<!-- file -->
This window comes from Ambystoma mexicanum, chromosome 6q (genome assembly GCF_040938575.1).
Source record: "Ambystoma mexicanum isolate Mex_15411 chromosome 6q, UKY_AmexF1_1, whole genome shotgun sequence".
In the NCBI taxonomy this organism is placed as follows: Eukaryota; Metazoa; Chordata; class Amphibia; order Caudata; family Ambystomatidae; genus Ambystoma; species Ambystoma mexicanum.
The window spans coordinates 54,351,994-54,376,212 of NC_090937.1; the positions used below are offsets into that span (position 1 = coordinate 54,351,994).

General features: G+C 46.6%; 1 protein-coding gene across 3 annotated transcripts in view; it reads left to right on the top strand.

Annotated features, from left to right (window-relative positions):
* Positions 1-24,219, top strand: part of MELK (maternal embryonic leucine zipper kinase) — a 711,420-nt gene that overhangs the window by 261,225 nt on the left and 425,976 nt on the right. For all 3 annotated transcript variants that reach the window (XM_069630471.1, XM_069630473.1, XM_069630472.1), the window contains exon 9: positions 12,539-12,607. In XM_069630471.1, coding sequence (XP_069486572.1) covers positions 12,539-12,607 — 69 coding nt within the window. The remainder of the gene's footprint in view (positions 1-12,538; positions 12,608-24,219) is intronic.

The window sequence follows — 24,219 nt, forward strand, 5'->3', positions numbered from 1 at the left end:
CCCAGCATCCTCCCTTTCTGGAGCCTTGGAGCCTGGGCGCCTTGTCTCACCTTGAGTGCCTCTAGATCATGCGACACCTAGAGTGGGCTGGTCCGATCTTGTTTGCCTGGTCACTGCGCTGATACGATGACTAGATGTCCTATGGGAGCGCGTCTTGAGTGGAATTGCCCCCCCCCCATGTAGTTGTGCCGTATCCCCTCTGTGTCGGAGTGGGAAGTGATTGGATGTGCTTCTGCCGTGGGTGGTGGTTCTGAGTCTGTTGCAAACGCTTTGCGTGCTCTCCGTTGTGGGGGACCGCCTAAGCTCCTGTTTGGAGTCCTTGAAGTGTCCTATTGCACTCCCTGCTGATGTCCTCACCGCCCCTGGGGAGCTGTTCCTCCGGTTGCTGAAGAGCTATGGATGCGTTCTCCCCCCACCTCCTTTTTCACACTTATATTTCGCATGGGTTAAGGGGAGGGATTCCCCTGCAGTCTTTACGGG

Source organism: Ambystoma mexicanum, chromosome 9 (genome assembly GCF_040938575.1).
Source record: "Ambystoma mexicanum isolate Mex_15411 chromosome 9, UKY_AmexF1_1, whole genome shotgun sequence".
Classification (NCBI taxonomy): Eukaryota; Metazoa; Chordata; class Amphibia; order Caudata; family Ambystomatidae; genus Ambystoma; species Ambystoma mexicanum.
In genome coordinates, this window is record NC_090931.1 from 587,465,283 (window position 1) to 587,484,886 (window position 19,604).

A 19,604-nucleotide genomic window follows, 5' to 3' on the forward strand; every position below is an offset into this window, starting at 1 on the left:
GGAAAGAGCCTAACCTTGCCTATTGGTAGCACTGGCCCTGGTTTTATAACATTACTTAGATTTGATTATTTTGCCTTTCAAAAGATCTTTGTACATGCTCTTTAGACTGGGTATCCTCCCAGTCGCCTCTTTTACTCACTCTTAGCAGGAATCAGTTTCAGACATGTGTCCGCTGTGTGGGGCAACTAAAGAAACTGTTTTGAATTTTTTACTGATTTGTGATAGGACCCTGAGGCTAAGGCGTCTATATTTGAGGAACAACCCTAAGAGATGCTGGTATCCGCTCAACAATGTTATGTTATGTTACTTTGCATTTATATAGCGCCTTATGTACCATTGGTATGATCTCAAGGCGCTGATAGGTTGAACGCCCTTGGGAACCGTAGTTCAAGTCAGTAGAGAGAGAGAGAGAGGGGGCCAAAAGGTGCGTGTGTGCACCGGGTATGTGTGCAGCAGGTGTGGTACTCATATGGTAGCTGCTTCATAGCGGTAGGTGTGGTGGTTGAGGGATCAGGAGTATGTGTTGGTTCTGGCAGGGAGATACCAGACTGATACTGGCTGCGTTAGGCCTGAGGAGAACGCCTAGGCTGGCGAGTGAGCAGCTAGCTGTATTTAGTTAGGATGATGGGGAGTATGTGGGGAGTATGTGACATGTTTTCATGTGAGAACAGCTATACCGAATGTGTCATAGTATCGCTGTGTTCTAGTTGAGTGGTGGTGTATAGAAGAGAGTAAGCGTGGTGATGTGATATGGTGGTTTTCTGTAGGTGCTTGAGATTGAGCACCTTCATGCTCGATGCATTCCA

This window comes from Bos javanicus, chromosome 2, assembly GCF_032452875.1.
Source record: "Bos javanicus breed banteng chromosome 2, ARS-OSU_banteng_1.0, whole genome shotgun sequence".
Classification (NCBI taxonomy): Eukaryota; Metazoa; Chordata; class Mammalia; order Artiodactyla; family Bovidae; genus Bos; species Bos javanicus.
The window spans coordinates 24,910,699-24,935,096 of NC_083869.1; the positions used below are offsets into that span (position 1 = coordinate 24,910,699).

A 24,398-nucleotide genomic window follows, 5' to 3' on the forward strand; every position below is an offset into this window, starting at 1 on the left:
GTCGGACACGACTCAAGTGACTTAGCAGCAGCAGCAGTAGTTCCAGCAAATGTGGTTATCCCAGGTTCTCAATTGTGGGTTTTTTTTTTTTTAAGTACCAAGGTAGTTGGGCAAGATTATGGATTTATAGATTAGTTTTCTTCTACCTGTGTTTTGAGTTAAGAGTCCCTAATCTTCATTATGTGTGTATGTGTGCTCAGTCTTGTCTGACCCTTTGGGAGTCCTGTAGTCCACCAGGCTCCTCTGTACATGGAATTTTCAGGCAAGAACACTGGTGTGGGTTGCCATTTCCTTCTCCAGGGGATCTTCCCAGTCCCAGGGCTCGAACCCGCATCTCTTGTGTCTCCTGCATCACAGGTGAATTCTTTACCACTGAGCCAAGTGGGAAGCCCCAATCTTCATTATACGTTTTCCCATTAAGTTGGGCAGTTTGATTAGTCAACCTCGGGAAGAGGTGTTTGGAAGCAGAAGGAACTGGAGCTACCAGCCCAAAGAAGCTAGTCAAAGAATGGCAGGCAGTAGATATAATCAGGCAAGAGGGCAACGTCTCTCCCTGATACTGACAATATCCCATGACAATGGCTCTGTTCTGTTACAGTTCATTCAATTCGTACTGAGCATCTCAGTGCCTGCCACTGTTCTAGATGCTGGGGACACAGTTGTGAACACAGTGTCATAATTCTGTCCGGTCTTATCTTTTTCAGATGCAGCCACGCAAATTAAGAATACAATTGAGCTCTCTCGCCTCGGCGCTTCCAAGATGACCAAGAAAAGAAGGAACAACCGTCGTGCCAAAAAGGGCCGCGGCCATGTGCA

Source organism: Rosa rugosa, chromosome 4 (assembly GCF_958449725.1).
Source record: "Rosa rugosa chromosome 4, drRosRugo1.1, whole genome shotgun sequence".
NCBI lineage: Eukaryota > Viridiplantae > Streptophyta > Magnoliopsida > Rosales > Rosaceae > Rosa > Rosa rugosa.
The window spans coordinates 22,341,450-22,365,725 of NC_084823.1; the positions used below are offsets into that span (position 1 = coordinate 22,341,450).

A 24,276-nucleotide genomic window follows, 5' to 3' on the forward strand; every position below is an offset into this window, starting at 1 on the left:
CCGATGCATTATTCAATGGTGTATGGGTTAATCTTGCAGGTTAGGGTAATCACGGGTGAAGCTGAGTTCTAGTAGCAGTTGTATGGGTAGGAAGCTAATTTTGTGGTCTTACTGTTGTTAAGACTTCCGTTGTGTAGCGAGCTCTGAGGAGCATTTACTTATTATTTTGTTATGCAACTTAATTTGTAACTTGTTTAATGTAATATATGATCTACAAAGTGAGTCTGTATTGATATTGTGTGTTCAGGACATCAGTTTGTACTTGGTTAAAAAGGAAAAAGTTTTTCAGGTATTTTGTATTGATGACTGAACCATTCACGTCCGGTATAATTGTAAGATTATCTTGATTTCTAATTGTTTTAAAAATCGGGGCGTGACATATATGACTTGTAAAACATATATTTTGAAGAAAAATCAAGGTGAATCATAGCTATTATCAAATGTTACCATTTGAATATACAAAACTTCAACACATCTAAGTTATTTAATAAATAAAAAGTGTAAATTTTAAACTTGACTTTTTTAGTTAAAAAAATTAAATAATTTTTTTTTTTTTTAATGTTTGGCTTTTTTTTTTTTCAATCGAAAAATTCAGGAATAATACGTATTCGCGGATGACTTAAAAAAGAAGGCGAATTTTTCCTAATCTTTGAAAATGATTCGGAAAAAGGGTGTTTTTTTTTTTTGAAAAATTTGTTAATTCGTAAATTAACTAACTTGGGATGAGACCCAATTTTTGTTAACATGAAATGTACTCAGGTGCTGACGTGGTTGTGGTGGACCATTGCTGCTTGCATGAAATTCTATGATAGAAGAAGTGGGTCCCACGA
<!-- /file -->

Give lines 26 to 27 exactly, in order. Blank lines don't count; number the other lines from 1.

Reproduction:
A 24,276-nucleotide genomic window follows, 5' to 3' on the forward strand; every position below is an offset into this window, starting at 1 on the left:
CCGATGCATTATTCAATGGTGTATGGGTTAATCTTGCAGGTTAGGGTAATCACGGGTGAAGCTGAGTTCTAGTAGCAGTTGTATGGGTAGGAAGCTAATTTTGTGGTCTTACTGTTGTTAAGACTTCCGTTGTGTAGCGAGCTCTGAGGAGCATTTACTTATTATTTTGTTATGCAACTTAATTTGTAACTTGTTTAATGTAATATATGATCTACAAAGTGAGTCTGTATTGATATTGTGTGTTCAGGACATCAGTTTGTACTTGGTTAAAAAGGAAAAAGTTTTTCAGGTATTTTGTATTGATGACTGAACCATTCACGTCCGGTATAATTGTAAGATTATCTTGATTTCTAATTGTTTTAAAAATCGGGGCGTGACATATATGACTTGTAAAACATATATTTTGAAGAAAAATCAAGGTGAATCATAGCTATTATCAAATGTTACCATTTGAATATACAAAACTTCAACACATCTAAGTTATTTAATAAATAAAAAGTGTAAATTTTAAACTTGACTTTTTTAGTTAAAAAAATTAAATAATTTTTTTTTTTTTTAATGTTTGGCTTTTTTTTTTTTCAATCGAAAAATTCAGGAATAATACGTATTCGCGGATGACTTAAAAAAGAAGGCGAATTTTTCCTAATCTTTGAAAATGATTCGGAAAAAGGGTGTTTTTTTTTTTTGAAAAATTTGTTAATTCGTAAATTAACTAACTTGGGATGAGACCCAATTTTTGTTAACATGAAATGTACTCAGGTGCTGACGTGGTTGTGGTGGACCATTGCTGCTTGCATGAAATTCTATGATAGAAGAAGTGGGTCCCACGA